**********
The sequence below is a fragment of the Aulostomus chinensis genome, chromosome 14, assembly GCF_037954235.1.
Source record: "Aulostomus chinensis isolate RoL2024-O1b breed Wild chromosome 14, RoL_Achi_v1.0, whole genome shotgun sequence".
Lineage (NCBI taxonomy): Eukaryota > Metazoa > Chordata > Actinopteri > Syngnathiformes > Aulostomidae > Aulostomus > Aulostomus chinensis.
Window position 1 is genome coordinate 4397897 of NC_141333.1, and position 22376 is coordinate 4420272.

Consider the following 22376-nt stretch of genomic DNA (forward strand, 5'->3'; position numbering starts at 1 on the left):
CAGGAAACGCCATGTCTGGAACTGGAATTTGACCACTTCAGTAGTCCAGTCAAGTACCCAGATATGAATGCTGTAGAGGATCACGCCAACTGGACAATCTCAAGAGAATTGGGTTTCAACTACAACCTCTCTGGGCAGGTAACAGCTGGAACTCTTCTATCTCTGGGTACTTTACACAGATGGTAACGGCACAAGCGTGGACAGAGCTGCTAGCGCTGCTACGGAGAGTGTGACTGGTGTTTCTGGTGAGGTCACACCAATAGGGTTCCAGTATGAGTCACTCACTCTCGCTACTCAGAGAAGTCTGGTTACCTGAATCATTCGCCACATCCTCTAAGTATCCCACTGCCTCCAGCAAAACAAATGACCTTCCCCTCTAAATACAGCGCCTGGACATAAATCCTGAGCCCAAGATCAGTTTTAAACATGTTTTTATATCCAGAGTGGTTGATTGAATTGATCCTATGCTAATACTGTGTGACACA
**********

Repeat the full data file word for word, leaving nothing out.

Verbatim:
The sequence below is a fragment of the Aulostomus chinensis genome, chromosome 14, assembly GCF_037954235.1.
Source record: "Aulostomus chinensis isolate RoL2024-O1b breed Wild chromosome 14, RoL_Achi_v1.0, whole genome shotgun sequence".
Lineage (NCBI taxonomy): Eukaryota > Metazoa > Chordata > Actinopteri > Syngnathiformes > Aulostomidae > Aulostomus > Aulostomus chinensis.
Window position 1 is genome coordinate 4397897 of NC_141333.1, and position 22376 is coordinate 4420272.

Consider the following 22376-nt stretch of genomic DNA (forward strand, 5'->3'; position numbering starts at 1 on the left):
CAGGAAACGCCATGTCTGGAACTGGAATTTGACCACTTCAGTAGTCCAGTCAAGTACCCAGATATGAATGCTGTAGAGGATCACGCCAACTGGACAATCTCAAGAGAATTGGGTTTCAACTACAACCTCTCTGGGCAGGTAACAGCTGGAACTCTTCTATCTCTGGGTACTTTACACAGATGGTAACGGCACAAGCGTGGACAGAGCTGCTAGCGCTGCTACGGAGAGTGTGACTGGTGTTTCTGGTGAGGTCACACCAATAGGGTTCCAGTATGAGTCACTCACTCTCGCTACTCAGAGAAGTCTGGTTACCTGAATCATTCGCCACATCCTCTAAGTATCCCACTGCCTCCAGCAAAACAAATGACCTTCCCCTCTAAATACAGCGCCTGGACATAAATCCTGAGCCCAAGATCAGTTTTAAACATGTTTTTATATCCAGAGTGGTTGATTGAATTGATCCTATGCTAATACTGTGTGACACA